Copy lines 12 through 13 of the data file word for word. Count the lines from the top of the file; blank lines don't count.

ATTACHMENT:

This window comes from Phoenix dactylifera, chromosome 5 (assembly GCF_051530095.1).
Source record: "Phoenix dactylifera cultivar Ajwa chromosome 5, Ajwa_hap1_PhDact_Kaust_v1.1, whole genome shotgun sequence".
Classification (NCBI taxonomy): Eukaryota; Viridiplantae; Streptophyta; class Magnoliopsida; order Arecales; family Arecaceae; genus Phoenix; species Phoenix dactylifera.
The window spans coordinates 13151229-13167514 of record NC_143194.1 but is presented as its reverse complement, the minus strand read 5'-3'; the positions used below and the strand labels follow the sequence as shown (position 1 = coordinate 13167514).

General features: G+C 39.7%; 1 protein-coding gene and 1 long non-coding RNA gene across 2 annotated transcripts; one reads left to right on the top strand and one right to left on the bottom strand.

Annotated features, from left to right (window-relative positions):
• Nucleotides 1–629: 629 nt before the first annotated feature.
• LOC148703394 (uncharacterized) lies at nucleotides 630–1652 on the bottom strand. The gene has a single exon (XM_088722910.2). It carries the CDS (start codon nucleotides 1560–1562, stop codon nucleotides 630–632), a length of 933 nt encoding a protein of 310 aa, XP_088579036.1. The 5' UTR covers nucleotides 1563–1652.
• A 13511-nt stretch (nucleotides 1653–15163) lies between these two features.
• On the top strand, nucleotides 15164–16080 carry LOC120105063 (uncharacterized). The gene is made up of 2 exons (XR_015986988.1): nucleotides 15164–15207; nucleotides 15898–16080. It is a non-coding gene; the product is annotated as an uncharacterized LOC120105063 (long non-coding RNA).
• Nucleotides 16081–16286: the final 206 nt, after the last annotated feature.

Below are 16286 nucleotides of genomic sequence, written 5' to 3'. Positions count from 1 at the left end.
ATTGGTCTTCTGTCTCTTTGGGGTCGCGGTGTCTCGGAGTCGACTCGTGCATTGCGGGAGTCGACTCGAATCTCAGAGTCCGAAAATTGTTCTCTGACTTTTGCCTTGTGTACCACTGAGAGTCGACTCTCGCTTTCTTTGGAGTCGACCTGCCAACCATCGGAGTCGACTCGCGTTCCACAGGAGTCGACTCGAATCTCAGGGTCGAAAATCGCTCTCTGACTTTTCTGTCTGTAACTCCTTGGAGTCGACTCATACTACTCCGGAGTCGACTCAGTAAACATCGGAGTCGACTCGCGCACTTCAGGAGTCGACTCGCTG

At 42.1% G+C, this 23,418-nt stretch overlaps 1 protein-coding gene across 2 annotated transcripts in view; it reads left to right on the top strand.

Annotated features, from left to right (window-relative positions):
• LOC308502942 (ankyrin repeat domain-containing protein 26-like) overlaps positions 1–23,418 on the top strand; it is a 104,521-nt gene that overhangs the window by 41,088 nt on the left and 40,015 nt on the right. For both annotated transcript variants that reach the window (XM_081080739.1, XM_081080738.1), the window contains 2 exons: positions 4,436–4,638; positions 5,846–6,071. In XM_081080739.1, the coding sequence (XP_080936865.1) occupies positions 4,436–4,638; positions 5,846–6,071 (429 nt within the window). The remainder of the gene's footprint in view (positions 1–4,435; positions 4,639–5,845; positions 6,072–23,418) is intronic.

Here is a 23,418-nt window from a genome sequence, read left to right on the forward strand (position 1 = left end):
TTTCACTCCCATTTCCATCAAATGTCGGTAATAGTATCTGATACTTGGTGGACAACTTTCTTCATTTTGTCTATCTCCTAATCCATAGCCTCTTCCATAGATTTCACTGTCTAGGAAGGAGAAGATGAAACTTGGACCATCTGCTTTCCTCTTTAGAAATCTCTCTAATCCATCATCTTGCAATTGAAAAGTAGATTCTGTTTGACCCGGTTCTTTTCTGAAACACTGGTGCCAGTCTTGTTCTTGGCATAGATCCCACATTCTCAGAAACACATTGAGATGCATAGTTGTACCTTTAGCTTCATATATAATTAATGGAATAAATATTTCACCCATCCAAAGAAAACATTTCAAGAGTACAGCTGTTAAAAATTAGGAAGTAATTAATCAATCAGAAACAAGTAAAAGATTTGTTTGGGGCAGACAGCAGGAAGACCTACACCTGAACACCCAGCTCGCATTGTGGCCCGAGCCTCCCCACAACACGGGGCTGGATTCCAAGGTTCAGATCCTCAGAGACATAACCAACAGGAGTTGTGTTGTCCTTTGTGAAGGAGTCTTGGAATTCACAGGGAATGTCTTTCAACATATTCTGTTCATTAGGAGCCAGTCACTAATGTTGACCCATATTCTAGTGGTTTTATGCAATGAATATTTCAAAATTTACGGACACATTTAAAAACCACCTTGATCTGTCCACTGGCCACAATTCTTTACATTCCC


Below are 16286 nucleotides of genomic sequence, written 5' to 3'. Positions count from 1 at the left end.
ATTGGTCTTCTGTCTCTTTGGGGTCGCGGTGTCTCGGAGTCGACTCGTGCATTGCGGGAGTCGACTCGAATCTCAGAGTCCGAAAATTGTTCTCTGACTTTTGCCTTGTGTACCACTGAGAGTCGACTCTCGCTTTCTTTGGAGTCGACCTGCCAACCATCGGAGTCGACTCGCGTTCCACAGGAGTCGACTCGAATCTCAGGGTCGAAAATCGCTCTCTGACTTTTCTGTCTGTAACTCCTTGGAGTCGACTCATACTACTCCGGAGTCGACTCAGTAAACATCGGAGTCGACTCGCGCACTTCAGGAGTCGACTCGCTG